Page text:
Thoughts without substance arise and fall away. The good feeling is nice when it’s here, the bad feeling is nice when it’s not here – and the often overlooked position of neutrality situated between the two extremes; the Buddha’s Middle Way. It was a turning point in my life when I first saw that if I could remain in neutrality as the feeling comes on and be aware, observe how it’s possible to sidestep the clinging thing, the Velcro of self that’s always inclined to attach itself to the same old thing: this-is-mine-so-it-belongs-to-me, then the chain of events is interrupted and everything that happened moves on, ungrasped-at… as simple as that.

The sense of being in a state of no-self is one of astonishment and the relief that the whatever-it-was THING did not take place… wow! how good is that! This feeling moves it all forward in such a sensible and wholesome direction. These small successes are necessary in a world that doesn’t educate children about this basic truth and the moments of conscious experience are instead allowed to form events that occupy our thoughts. No teaching on how to liberate oneself from unrest and the state of always having to make something out of it; the present moment cloaked by Mind pondering over either some past memory or preoccupied with something in future time that hasn’t happened yet. Never really at ease, never able to witness this peace… the inherited karma of generations.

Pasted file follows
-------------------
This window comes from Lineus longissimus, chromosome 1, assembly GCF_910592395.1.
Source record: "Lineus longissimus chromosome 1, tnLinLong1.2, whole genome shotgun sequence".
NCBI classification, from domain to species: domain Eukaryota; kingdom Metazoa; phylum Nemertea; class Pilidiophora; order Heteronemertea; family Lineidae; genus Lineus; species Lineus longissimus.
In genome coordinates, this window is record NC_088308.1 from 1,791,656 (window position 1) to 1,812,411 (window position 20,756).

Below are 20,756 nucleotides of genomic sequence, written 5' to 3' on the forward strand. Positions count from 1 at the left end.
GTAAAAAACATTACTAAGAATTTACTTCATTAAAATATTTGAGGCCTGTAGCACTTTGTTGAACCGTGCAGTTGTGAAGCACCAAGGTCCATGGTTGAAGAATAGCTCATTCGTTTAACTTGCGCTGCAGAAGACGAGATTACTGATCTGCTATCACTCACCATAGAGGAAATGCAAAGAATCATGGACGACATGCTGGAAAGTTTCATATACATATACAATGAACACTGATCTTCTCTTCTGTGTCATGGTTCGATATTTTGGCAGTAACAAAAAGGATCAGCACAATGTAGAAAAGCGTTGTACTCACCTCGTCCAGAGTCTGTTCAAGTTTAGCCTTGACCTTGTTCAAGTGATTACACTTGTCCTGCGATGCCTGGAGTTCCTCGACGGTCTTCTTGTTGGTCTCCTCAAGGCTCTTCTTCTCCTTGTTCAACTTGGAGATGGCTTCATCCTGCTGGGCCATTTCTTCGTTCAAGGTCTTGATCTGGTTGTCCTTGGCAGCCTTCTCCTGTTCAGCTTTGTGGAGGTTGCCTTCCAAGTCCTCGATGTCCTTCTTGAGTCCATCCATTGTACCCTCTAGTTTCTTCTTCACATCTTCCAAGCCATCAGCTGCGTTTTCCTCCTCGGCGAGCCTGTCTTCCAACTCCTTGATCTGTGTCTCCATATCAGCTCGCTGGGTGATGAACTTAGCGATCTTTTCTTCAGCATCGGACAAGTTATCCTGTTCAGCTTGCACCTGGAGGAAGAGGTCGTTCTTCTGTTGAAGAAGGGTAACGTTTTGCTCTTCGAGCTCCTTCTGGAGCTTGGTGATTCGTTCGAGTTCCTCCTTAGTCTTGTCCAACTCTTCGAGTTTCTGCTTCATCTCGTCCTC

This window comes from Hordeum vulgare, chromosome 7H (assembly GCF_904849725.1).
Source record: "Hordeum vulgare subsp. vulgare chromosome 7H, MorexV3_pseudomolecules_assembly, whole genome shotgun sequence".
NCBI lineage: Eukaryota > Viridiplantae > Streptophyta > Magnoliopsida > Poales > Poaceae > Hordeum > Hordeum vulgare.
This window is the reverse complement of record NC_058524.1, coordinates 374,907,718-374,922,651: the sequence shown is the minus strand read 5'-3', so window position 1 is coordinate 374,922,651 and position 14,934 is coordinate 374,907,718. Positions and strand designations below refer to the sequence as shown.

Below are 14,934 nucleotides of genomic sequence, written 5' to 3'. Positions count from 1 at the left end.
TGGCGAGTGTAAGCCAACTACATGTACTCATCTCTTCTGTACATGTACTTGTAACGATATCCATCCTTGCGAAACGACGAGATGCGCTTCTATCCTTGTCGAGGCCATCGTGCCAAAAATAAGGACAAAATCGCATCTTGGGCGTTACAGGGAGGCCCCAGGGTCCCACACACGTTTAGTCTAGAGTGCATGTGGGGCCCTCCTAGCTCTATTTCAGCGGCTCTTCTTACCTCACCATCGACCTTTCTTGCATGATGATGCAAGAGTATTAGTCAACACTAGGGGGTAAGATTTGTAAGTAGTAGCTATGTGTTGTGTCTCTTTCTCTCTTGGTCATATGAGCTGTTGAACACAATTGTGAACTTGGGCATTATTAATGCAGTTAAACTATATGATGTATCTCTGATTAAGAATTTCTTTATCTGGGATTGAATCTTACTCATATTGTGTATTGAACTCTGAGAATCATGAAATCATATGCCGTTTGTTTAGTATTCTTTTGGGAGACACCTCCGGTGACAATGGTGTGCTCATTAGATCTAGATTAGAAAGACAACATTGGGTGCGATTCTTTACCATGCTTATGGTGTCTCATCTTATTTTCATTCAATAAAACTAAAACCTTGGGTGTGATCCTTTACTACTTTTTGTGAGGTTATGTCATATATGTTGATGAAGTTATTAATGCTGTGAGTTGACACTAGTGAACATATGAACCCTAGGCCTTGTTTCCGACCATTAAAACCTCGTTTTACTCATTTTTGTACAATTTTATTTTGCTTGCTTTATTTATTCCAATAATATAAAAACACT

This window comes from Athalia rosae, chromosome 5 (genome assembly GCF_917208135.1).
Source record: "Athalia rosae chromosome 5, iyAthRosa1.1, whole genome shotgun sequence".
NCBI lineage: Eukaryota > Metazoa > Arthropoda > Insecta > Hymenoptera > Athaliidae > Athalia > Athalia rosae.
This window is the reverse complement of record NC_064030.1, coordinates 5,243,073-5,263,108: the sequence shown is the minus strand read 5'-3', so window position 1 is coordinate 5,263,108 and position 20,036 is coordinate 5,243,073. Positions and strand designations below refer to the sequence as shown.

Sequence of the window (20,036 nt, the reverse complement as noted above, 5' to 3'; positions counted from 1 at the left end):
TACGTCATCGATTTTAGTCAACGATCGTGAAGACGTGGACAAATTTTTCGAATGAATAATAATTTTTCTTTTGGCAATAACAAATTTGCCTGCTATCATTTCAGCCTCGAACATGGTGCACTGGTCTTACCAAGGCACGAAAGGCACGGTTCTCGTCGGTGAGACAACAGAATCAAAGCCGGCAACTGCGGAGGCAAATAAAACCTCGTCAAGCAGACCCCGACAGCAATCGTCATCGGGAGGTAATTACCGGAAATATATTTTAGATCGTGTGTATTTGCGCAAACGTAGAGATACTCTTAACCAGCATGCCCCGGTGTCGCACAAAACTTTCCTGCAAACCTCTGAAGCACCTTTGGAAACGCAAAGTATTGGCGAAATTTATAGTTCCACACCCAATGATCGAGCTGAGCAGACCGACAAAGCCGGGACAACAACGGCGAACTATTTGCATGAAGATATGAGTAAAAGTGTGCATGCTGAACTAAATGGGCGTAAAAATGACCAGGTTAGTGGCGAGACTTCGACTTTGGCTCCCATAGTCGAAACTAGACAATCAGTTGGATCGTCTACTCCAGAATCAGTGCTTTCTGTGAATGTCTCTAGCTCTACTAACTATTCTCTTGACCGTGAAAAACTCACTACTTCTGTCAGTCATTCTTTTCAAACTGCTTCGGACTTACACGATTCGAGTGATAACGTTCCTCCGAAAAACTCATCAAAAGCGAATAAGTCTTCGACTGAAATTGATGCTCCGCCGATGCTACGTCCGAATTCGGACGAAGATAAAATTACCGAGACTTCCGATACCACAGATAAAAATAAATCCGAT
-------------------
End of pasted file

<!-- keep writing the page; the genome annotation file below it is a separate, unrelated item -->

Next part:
Forever unable to see that thought processes lead nowhere in the end, maintain themselves hesitantly, and are forgotten in the on-going awareness of what’s happening now. I’m part of it, but I’m not ‘in’ it. The present moment is not the near future, it’s happening now – so fast, you could say, look, there it goes, into the past. Yep, history taking place before our very eyes…